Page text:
Te’o online love is not only fantasy
January 20, 2013 5:18PM
Updated: January 21, 2013 2:14AM
Manti Te’o went from being a heroic, celebrated football player for Notre Dame to a national punch line, because his girlfriend, whom he supposedly nurtured by phone in her dying days, never existed.
He got caught up in a hoax. The jury is out on whether he was in on it, but I’m willing to bet those who have been duped in phony online and phone relationships aren’t laughing.
On the contrary, they’re embarrassed for making themselves vulnerable and easy marks for those all too willing to exploit their emptiness.
“You would be surprised how many people do it,” Los Angeles-based psychotherapist and author Stacy Kaiser told me of such fantasy-world relationships. “It’s all sorts of lonely people.”
The key word is loneliness. People turn to match-making services and web connections because they are lonely. “Sometimes it’s someone who has been rejected,” looking for solace, Kaiser said.
I have nothing against matching-making sites. A friend found the love of his life on one and is happily married. The goal of these sites is to open the door to a relationship, one that takes place in person.
Yet when the relationship solely revolves around phone or Internet conversations, it is doomed even if both parties have good intentions.
“How well can you know someone without meeting them?” Kaiser asked. It’s not like a blind date where friends can vouch for your date, she added.
You are heading into an emotional world of the unknown, and that can be psychologically unhealthy and even dangerous, Kaiser said.
She told me the story of a woman who communicated online and by phone with a man in Australia. She thought he was the man of her dreams and took a trip overseas to spend time with him.
Kaiser said that when the woman wasn’t looking, the man hacked into her computer, stole personal information and drained some of her financial accounts.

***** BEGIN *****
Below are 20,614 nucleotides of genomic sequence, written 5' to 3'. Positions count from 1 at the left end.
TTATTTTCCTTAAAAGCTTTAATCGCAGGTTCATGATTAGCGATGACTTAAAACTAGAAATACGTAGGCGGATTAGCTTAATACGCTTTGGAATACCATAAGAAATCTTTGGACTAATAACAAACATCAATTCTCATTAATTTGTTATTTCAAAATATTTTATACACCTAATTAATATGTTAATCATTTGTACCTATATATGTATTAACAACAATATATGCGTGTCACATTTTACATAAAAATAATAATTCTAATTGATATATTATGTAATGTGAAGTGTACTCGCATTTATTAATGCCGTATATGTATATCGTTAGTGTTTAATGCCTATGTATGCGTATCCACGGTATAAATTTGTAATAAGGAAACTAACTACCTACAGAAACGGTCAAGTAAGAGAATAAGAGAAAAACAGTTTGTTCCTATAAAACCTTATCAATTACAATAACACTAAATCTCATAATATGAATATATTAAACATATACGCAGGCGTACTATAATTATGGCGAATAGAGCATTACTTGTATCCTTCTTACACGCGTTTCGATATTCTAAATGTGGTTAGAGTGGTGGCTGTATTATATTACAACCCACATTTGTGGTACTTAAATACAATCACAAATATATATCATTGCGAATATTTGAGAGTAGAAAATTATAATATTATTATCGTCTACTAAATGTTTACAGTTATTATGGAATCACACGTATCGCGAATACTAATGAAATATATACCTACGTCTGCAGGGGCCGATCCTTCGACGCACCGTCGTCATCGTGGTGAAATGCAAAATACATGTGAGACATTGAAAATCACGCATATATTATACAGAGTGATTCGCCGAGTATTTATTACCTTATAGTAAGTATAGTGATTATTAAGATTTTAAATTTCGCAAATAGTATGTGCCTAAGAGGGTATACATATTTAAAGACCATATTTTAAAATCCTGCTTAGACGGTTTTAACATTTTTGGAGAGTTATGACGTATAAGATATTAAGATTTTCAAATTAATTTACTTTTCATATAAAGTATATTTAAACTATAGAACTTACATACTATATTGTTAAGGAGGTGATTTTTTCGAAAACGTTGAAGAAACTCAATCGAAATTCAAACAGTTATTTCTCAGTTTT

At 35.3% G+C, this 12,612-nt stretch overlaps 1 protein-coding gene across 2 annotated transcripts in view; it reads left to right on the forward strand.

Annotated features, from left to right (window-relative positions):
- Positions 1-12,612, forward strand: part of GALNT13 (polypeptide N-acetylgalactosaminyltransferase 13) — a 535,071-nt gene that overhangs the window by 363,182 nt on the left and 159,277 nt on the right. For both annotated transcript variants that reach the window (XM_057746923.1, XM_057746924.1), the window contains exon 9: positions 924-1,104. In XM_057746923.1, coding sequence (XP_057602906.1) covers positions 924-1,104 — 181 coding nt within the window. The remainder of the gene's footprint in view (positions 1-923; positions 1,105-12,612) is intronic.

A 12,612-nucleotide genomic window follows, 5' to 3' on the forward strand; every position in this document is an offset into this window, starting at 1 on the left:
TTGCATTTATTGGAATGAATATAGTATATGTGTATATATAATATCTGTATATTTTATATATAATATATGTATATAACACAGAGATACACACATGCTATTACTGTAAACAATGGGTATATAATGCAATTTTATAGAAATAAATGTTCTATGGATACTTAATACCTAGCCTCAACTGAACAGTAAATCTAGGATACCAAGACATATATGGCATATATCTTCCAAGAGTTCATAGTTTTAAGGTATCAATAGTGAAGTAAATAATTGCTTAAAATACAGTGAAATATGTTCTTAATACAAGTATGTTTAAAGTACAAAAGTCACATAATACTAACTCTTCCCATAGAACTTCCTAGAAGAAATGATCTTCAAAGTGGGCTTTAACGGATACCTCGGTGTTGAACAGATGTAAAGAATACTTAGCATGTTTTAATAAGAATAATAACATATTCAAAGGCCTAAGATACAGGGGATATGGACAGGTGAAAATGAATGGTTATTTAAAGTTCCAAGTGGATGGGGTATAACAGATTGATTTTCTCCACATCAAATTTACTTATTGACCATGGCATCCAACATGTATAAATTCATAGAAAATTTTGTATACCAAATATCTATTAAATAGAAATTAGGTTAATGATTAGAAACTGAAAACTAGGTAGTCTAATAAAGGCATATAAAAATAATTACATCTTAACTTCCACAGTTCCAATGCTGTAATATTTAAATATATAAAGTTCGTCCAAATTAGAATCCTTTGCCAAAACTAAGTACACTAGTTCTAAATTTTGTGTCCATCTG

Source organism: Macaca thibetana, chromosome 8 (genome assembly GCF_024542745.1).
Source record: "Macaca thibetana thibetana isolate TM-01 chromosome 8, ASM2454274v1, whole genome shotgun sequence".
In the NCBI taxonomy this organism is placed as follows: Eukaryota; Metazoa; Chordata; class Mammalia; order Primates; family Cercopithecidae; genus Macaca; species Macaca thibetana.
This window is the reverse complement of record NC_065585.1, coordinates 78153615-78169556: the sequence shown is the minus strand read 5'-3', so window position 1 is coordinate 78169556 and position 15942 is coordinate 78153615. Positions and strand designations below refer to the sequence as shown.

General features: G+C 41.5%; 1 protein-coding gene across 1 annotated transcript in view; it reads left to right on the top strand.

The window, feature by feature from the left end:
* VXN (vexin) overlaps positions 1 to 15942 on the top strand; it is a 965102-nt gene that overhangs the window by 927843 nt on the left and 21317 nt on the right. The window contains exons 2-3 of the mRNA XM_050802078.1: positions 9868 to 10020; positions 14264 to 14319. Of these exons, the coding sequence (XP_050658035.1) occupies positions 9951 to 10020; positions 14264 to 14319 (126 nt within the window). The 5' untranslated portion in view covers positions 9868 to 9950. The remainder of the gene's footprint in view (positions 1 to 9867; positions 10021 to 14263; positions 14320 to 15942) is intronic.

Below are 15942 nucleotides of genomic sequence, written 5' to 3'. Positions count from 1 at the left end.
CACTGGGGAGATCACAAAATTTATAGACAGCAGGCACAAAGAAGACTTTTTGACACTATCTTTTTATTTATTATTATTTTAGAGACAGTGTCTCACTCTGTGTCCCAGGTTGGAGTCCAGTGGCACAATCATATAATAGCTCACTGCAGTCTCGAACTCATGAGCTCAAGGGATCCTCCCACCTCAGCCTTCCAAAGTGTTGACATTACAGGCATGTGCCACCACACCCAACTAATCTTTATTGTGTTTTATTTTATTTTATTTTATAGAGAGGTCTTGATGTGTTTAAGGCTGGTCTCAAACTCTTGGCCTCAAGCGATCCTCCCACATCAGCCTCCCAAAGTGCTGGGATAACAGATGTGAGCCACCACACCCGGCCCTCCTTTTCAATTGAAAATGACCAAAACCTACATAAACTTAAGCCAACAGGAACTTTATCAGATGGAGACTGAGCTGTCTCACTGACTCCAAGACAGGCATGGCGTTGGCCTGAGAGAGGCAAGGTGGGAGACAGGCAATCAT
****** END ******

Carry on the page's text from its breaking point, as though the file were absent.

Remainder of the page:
I, too, know someone who spent his free time connecting with women on the Web. Convinced he had found his soul mate, he divorced his wife and went to Puerto Rico to be with his new pal. No criminal behavior took place, but his new lady friend didn’t like what she saw and soon dumped him. I think he got what he deserved, but I have a bias since the woman he divorced is my cousin.
Even well-rounded men and women can end up emotionally attached to a Twitter picture or text messages. “They might have a lot of friends, but they are lonely in relationships,” Kaiser said.
I used to shake my head at the notion of people corresponding with prison inmates, faceless souls starved for attention and possibly their next victim. But at least then both parties understood the risks.
That’s not the case with social media. With its evolution, social media has opened our lines of communication, and that’s a good thing. “But fantasy and false relationships happen all the time,” Kaiser said.
I would say this to Te’o and others with a proclaimed emotional attachment to a voice or Facebook friend: If you haven’t spent any or much time with your beloved, she’s not your girlfriend. She’s not even really a friend.
The intimacy of social media just makes you think so.